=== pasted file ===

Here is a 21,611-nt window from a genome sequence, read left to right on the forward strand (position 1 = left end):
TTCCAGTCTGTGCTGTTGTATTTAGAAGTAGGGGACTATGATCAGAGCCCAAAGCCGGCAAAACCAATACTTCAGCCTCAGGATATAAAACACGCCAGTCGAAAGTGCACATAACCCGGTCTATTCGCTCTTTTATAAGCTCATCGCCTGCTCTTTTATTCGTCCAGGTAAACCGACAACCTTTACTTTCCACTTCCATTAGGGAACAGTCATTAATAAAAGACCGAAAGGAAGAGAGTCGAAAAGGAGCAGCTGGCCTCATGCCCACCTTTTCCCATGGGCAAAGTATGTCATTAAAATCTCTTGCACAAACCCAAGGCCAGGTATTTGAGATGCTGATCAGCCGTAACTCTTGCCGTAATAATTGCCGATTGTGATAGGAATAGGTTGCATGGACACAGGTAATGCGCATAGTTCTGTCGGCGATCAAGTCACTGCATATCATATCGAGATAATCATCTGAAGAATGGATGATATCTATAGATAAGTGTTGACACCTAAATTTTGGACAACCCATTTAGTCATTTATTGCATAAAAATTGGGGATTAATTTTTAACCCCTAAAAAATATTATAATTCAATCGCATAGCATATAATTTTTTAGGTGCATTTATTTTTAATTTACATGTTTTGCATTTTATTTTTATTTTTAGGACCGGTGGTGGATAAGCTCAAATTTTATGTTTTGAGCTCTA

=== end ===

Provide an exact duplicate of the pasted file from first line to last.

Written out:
Here is a 21,611-nt window from a genome sequence, read left to right on the forward strand (position 1 = left end):
TTCCAGTCTGTGCTGTTGTATTTAGAAGTAGGGGACTATGATCAGAGCCCAAAGCCGGCAAAACCAATACTTCAGCCTCAGGATATAAAACACGCCAGTCGAAAGTGCACATAACCCGGTCTATTCGCTCTTTTATAAGCTCATCGCCTGCTCTTTTATTCGTCCAGGTAAACCGACAACCTTTACTTTCCACTTCCATTAGGGAACAGTCATTAATAAAAGACCGAAAGGAAGAGAGTCGAAAAGGAGCAGCTGGCCTCATGCCCACCTTTTCCCATGGGCAAAGTATGTCATTAAAATCTCTTGCACAAACCCAAGGCCAGGTATTTGAGATGCTGATCAGCCGTAACTCTTGCCGTAATAATTGCCGATTGTGATAGGAATAGGTTGCATGGACACAGGTAATGCGCATAGTTCTGTCGGCGATCAAGTCACTGCATATCATATCGAGATAATCATCTGAAGAATGGATGATATCTATAGATAAGTGTTGACACCTAAATTTTGGACAACCCATTTAGTCATTTATTGCATAAAAATTGGGGATTAATTTTTAACCCCTAAAAAATATTATAATTCAATCGCATAGCATATAATTTTTTAGGTGCATTTATTTTTAATTTACATGTTTTGCATTTTATTTTTATTTTTAGGACCGGTGGTGGATAAGCTCAAATTTTATGTTTTGAGCTCTA